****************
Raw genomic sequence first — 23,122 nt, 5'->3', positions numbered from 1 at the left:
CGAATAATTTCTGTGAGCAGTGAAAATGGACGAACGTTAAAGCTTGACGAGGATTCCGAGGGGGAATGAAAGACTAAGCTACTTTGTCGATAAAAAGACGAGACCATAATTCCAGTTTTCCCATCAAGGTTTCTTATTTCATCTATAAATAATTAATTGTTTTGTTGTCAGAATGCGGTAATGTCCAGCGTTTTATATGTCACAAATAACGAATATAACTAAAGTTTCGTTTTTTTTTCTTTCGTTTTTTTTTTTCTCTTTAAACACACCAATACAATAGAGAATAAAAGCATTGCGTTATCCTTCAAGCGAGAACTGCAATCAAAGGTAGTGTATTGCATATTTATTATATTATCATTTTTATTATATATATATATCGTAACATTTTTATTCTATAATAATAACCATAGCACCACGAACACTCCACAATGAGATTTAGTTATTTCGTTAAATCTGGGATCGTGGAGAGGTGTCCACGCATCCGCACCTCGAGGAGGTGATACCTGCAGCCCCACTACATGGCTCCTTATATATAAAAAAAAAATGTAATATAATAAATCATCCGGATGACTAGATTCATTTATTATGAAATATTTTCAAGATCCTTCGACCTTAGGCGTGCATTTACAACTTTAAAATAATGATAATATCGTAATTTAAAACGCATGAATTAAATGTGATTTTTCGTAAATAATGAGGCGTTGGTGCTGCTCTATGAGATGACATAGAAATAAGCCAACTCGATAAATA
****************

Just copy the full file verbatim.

Raw genomic sequence first — 23,122 nt, 5'->3', positions numbered from 1 at the left:
CGAATAATTTCTGTGAGCAGTGAAAATGGACGAACGTTAAAGCTTGACGAGGATTCCGAGGGGGAATGAAAGACTAAGCTACTTTGTCGATAAAAAGACGAGACCATAATTCCAGTTTTCCCATCAAGGTTTCTTATTTCATCTATAAATAATTAATTGTTTTGTTGTCAGAATGCGGTAATGTCCAGCGTTTTATATGTCACAAATAACGAATATAACTAAAGTTTCGTTTTTTTTTCTTTCGTTTTTTTTTTTCTCTTTAAACACACCAATACAATAGAGAATAAAAGCATTGCGTTATCCTTCAAGCGAGAACTGCAATCAAAGGTAGTGTATTGCATATTTATTATATTATCATTTTTATTATATATATATATCGTAACATTTTTATTCTATAATAATAACCATAGCACCACGAACACTCCACAATGAGATTTAGTTATTTCGTTAAATCTGGGATCGTGGAGAGGTGTCCACGCATCCGCACCTCGAGGAGGTGATACCTGCAGCCCCACTACATGGCTCCTTATATATAAAAAAAAAATGTAATATAATAAATCATCCGGATGACTAGATTCATTTATTATGAAATATTTTCAAGATCCTTCGACCTTAGGCGTGCATTTACAACTTTAAAATAATGATAATATCGTAATTTAAAACGCATGAATTAAATGTGATTTTTCGTAAATAATGAGGCGTTGGTGCTGCTCTATGAGATGACATAGAAATAAGCCAACTCGATAAATA